War of the Rebellion: Serial 084 Page 0286 LOUISIANA AND THE TRANS-MISSISSIPPI. Chapter LIII.

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Devall's Bluff for pickets would cover that place and the railroad to better advantage and be more in readiness to move to any point which might be required. It could be also exercised in brigade movements,and as soon as the Third Michigan again is armed and mounted I propose to attach a battery to the cavalry brigade. Additional guard will have to be sent to hay-makers at all events.

E. A. CARR,

Brigadier-General, Commanding.

HEADQUARTERS DISTRICT OF LITTLE ROCK, Little Rock, Ark., July 20, 1864.

Brigadier General C. C. ANDREWS,

Commanding 2nd Div., 7th Army Corps, and Post of Devall's Bluff:

GENERAL: In case the enemy should interfere between Devall's Bluff and Little Rock and cut off communication you will be obliged to exercise your own judgment and discretion and take such measures as may be most conducive to the public service. In such an emergency you will at once assume command of all troops in your reach and dispose them, not only in such a way as to protect Devall's Bluff but attack and drive away the enemy and reopen the communication. Should an enemy attack Brownsville or any point on the railroad you will immediately march all your available force, or as much as may be necessary, against him an attack vigorously, depending on co-operation from this side. In such a case you will send out cavalry scouts to the north, northwest, south, and southeast to prevent or give notice of the enemy's getting in your rear.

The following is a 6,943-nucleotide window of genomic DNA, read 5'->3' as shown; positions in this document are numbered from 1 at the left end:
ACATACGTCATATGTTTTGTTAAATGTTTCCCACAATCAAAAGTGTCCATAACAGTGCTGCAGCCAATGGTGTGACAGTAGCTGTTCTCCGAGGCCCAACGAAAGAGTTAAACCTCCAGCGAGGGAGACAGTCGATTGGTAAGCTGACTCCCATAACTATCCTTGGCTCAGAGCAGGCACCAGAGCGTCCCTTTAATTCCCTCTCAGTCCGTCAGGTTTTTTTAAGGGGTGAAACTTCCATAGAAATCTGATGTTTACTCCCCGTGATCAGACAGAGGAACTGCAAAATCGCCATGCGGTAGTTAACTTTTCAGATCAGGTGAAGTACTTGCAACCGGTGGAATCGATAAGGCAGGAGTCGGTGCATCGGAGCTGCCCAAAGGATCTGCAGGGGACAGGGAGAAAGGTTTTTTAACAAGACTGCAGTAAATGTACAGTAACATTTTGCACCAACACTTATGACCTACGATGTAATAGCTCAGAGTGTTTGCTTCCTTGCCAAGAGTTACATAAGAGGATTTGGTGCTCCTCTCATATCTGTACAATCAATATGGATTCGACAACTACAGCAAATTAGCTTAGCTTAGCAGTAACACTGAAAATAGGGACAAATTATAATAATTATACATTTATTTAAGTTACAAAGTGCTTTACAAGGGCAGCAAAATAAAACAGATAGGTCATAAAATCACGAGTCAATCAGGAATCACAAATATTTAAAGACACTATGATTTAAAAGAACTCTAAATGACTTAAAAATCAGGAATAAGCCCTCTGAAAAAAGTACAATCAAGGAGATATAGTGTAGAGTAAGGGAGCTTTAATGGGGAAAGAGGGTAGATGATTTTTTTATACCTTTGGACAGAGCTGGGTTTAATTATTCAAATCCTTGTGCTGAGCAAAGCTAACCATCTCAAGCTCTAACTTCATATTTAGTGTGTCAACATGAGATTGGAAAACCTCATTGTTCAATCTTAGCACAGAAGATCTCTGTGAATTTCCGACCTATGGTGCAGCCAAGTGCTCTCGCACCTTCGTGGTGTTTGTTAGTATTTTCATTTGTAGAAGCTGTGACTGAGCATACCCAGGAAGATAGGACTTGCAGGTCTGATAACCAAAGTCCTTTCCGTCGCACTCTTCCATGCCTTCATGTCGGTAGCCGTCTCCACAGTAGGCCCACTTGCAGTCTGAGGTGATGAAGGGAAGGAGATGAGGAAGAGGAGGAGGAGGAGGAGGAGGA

By command of Brigadier General E. A. Carr:

Very respectfully, your obedient servant,

C. H. DYER,

Assistant Adjutant-General.

HDQRS.2nd DIV.,7TH ARMY CORPS, AND U. S. FORCES, Devall's Bluff, Ark., July 20, 1864.

Colonel GEIGER,

Commanding Third Brigade, Second Division:

COLONEL: You will send a scout of from 50 to 100 men, under command of Captain Goodykoontz, Eight Missouri Cavalry, to Crockett's Bluff and vicinity, to start punctually at daylight to-morrow morning. Three days' rations will be sufficient. It is desirable that as much information as possible be gained of the enemy, conscripting be suppressed as far as scouting can do it, and that as many able-bodied colored men be procured as possible.

Very respectfully, &c.,

C. C. ANDREWS,

Brigadier-General, Commanding.

HDQRS.2nd DIV., 7TH ARMY CORPS, AND U. S. FORCES, Devall's Bluff, Ark., July 20, 1864.

COMMANDING OFFICER ELEVENTH MISSOURI CAVALRY:

You will send a scout of 100 men under command of Captain Williams in the direction of West Point, to ascertain as much as possible